The film, which moves away from the history of vampires that Alfredson recreated in dejame entrar, tells a story of spies in the cold war. Mostra gets serious with films about immigration. Many writers such as Bryant Walker Smith offer more in-depth analysis. The Venice Festival continues to offer samples of the best cinema in its Edition this year. This Monday was the turn of mole, a great story of spies in the war cold to which the director, Tomas Alfredson, and actors, Gary Oldman, Colin Firth or John Hurt, knew how to give the exact tone. Based on a novel by John Le Carre which already took to television with Alec Guinness in the seventies, Alfredson (let me) performs all an exercise of containment and rhythm to tell a complicated story of spies in which none of the characters is what it seems.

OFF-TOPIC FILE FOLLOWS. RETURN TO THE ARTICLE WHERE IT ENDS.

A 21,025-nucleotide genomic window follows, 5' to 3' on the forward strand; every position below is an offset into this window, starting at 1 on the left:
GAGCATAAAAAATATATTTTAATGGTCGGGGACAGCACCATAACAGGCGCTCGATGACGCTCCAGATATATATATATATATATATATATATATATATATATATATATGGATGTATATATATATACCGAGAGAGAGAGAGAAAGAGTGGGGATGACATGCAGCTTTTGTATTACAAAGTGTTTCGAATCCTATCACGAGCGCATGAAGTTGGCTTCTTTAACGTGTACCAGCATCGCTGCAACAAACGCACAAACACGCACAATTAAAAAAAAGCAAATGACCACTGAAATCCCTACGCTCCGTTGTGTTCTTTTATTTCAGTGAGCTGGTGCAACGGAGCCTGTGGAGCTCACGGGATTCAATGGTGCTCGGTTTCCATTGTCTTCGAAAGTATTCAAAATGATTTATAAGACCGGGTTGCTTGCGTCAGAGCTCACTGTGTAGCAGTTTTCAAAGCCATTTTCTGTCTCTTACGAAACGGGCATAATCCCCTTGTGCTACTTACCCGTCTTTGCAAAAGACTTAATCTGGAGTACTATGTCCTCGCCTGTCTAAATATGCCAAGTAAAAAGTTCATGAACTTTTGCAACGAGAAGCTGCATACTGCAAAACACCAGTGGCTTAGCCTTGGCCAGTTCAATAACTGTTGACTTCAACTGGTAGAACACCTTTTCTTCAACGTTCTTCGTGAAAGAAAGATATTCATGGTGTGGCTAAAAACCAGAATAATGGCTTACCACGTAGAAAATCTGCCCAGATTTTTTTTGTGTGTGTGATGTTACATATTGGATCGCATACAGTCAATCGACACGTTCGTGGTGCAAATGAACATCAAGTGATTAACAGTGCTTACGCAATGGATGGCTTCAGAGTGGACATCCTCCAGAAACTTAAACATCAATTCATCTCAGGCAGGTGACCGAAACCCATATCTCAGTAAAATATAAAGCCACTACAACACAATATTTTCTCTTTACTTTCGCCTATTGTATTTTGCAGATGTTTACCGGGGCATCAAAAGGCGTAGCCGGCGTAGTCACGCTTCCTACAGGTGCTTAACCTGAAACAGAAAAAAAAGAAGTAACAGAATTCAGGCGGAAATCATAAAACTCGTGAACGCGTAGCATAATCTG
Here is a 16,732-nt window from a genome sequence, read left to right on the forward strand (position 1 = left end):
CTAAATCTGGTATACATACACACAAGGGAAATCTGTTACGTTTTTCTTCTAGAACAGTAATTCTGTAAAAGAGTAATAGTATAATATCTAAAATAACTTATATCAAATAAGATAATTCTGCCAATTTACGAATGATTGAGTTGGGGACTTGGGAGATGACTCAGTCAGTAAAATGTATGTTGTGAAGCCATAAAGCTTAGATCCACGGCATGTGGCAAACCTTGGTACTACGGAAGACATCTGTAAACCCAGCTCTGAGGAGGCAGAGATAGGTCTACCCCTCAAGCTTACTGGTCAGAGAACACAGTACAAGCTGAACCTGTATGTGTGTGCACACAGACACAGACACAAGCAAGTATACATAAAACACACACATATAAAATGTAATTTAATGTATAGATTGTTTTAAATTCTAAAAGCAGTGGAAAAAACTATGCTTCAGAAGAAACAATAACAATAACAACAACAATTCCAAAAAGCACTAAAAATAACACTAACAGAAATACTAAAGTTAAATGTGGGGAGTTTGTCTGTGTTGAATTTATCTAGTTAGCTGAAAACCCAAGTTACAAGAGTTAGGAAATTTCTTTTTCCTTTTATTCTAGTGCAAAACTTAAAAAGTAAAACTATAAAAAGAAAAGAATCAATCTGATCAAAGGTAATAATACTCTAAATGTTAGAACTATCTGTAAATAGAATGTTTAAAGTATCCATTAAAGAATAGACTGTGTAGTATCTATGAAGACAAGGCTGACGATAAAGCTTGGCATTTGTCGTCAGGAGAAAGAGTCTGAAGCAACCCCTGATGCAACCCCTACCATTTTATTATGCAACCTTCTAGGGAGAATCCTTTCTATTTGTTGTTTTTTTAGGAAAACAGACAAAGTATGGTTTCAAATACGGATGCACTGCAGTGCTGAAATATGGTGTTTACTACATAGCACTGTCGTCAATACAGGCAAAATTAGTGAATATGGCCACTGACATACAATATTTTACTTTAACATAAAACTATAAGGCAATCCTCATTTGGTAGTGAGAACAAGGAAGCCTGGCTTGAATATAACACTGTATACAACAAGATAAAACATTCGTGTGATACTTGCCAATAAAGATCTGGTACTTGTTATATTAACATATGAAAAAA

With a careful aesthetics – inspired me in painting and music, said Swedish director-, a script that works perfectly and a few actors who have understand fully their characters, the Mole has been very well received in Venice, where he participated in the official competition. The entire weight of the film rests on the shoulders of a Gary Oldman, who plays agent George Smiley and makes it quite far way to its histrionics of recent years. In the past I have interpreted quite frantic characters and which were expressed in a very physical way. I have now had the opportunity to interpret something very different, said British actor in the press conference of presentation of the film. A role that thanked Alfredson – fortunately – saw something in me, since he acknowledged that the players are at the mercy of the industry and the imagination of those who carried out the casting for movies. A role that has not imported you lose the last winner of the Oscar – for the King’s speech – his compatriot Colin Firth.